13. Bicchieri C, Xiao E (2009) Do the right thing: but only if others do so. J Behav Decis Mak 22:191–208CrossRefGoogle Scholar
  14. Campennì M, Andrighetto G, Cecconi F, Conte R (2009) Normal = normative? The role of intelligent agents in norm innovation. Mind Soc 8:153–172CrossRefGoogle Scholar
  15. Castelfranchi C, Miceli M, Cesta A (1992) Dependence relations among autonomous agents. In: Werner E, Demazeau Y (eds) Decentralized A. I. 3. Elsevier Science Publishers, Amsterdam, pp 215–227Google Scholar
  16. Cialdini RB, Reno RR, Kallgren CA (1990) A focus theory of normative conduct: recycling the concept of norms to reduce littering in public places. J Pers Soc Psychol 58(6):1015–1026CrossRefGoogle Scholar
  17. Cohen PR, Levesque HJ (1990) Persistence, intention, and commitment. In: Cohen PR, Morgan J, Pollack MA (eds) Intentions in communication. MIT Press, Cambridge, pp 33–71Google Scholar
  18. Coleman J (1989) The rational choice approach to legal rules. Chic Kent Law Rev 65:177–191Google Scholar
  19. Coleman J (1990) Foundations of social theory. Belknap, CambridgeGoogle Scholar
  20. Conte R (1998) L’Obbedienza intelligente Laterza, BariGoogle Scholar
  21. Conte R (2009) Rational, goal governed agents. In: Meyers RA (ed) Springer encyclopaedia of complexity and system science. Springer, BerlinGoogle Scholar
  22. Conte R, Castelfranchi C (1995) Cognitive and social action. UCL Press, LondonGoogle Scholar
  23. Conte R, Castelfranchi C (1999) From conventions to prescriptions. Towards an integrated view of norms. Artif Intell Law 7:119–125Google Scholar
  24. Conte R, Castelfranchi C (2006) The mental path of norms. Ratio Juris 19(4):501–517CrossRefGoogle Scholar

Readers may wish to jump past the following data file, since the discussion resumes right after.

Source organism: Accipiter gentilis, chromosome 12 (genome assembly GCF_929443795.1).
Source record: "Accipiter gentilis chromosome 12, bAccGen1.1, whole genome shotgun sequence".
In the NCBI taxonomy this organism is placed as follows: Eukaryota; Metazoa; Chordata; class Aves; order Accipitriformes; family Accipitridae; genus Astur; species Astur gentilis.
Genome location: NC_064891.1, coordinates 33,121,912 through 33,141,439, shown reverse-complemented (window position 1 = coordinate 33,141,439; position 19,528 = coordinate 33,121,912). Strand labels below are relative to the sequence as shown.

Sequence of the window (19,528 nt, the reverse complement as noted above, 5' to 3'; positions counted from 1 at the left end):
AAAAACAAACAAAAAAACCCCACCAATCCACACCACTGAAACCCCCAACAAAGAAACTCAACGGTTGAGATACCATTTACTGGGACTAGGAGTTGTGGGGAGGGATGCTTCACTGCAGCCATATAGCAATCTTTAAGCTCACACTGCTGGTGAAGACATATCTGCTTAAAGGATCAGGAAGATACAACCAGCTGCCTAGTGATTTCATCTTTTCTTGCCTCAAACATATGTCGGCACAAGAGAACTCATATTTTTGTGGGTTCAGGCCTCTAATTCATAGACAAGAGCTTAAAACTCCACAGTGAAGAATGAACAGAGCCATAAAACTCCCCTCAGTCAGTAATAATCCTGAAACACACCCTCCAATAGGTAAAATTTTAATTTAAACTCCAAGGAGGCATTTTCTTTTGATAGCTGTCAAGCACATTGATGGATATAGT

25. Conte R, Paolucci M (2002) Reputation in artificial societies. Social beliefs for social order. Kluwer, New YorkGoogle Scholar
  26. Conte R, Sichman JS (1995) DEPNET: how to benefit from social dependence. J Math Sociol 20(2–3):161–177CrossRefGoogle Scholar
  27. Conte R, Sichman JS (2002) Dependence graphs: dependence within and between groups. Comput Math Organ Theory 8(2):87–112CrossRefGoogle Scholar
  28. Conte R, Andrighetto G, Campennì M (eds) (forthcoming) Minding Norms. Oxford Series on Cognitive Models and Architectures, Oxford University PressGoogle Scholar
  29. Deci EL, Ryan RM (1985) Intrinsic motivation and self-determination in human behaviour. Plenum Publishing Co, New YorkGoogle Scholar
  30. Deci EL, Ryan RM (1987) The support of autonomy and the control of behaviour. J Pers Soc Psychol 53:1024–1037CrossRefGoogle Scholar
  31. Deci EL, Nezlek J, Sheinman L (1981) Characteristics of the rewarder and intrinsic motivation of the rewardee. J Pers Soc Psychol 40:1–10CrossRefGoogle Scholar
  32. Deci EL, Eghrari H, Patrick BC, Leone D (1994) Facilitating internalization: the self-determination theory perspective. J Pers 62:119–142CrossRefGoogle Scholar
  33. Durkheim E (1950) The rules of sociological method. The Free Press, Princeton-New YorkGoogle Scholar
  34. Epstein JM (2007) Generative social science. Studies in agent-based computational modeling. Princeton University Press, Princeton-New YorkGoogle Scholar
  35. Faillo M, Grieco D, Zarri L (2010) Legitimate Punishment, Feedback, and the Enforcement of Cooperation. Working Paper 16/2010. Department of Economics University of VeronaGoogle Scholar
  36. Festinger L (1957) A theory of cognitive dissonance. Row Peterson, EvanstonGoogle Scholar
  37. Gintis H (2003) The hitchhiker’s guide to altruism: gene-culture coevolution and the internalization of norms. J Theor Biol 220(4):407–418MathSciNetCrossRefGoogle Scholar